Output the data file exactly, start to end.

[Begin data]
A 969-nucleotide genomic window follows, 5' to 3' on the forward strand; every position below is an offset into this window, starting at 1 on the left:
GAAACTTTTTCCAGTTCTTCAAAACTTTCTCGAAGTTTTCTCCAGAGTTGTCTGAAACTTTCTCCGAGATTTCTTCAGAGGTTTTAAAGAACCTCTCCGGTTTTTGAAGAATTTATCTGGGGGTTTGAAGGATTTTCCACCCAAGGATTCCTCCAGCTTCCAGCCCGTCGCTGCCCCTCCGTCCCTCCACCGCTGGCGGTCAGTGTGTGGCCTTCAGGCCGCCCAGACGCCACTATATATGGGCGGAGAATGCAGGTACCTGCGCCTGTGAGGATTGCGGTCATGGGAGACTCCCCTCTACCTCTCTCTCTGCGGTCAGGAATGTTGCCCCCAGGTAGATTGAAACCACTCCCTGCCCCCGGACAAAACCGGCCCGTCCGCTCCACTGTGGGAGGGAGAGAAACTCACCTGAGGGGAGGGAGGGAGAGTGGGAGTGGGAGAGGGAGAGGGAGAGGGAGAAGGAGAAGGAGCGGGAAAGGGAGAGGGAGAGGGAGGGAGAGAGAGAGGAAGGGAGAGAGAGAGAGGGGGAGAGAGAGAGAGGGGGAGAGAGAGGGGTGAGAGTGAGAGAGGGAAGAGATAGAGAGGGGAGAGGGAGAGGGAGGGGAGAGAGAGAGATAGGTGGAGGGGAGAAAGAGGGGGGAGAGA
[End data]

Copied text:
A 969-nucleotide genomic window follows, 5' to 3' on the forward strand; every position below is an offset into this window, starting at 1 on the left:
GAAACTTTTTCCAGTTCTTCAAAACTTTCTCGAAGTTTTCTCCAGAGTTGTCTGAAACTTTCTCCGAGATTTCTTCAGAGGTTTTAAAGAACCTCTCCGGTTTTTGAAGAATTTATCTGGGGGTTTGAAGGATTTTCCACCCAAGGATTCCTCCAGCTTCCAGCCCGTCGCTGCCCCTCCGTCCCTCCACCGCTGGCGGTCAGTGTGTGGCCTTCAGGCCGCCCAGACGCCACTATATATGGGCGGAGAATGCAGGTACCTGCGCCTGTGAGGATTGCGGTCATGGGAGACTCCCCTCTACCTCTCTCTCTGCGGTCAGGAATGTTGCCCCCAGGTAGATTGAAACCACTCCCTGCCCCCGGACAAAACCGGCCCGTCCGCTCCACTGTGGGAGGGAGAGAAACTCACCTGAGGGGAGGGAGGGAGAGTGGGAGTGGGAGAGGGAGAGGGAGAGGGAGAAGGAGAAGGAGCGGGAAAGGGAGAGGGAGAGGGAGGGAGAGAGAGAGGAAGGGAGAGAGAGAGAGGGGGAGAGAGAGAGAGGGGGAGAGAGAGGGGTGAGAGTGAGAGAGGGAAGAGATAGAGAGGGGAGAGGGAGAGGGAGGGGAGAGAGAGAGATAGGTGGAGGGGAGAAAGAGGGGGGAGAGA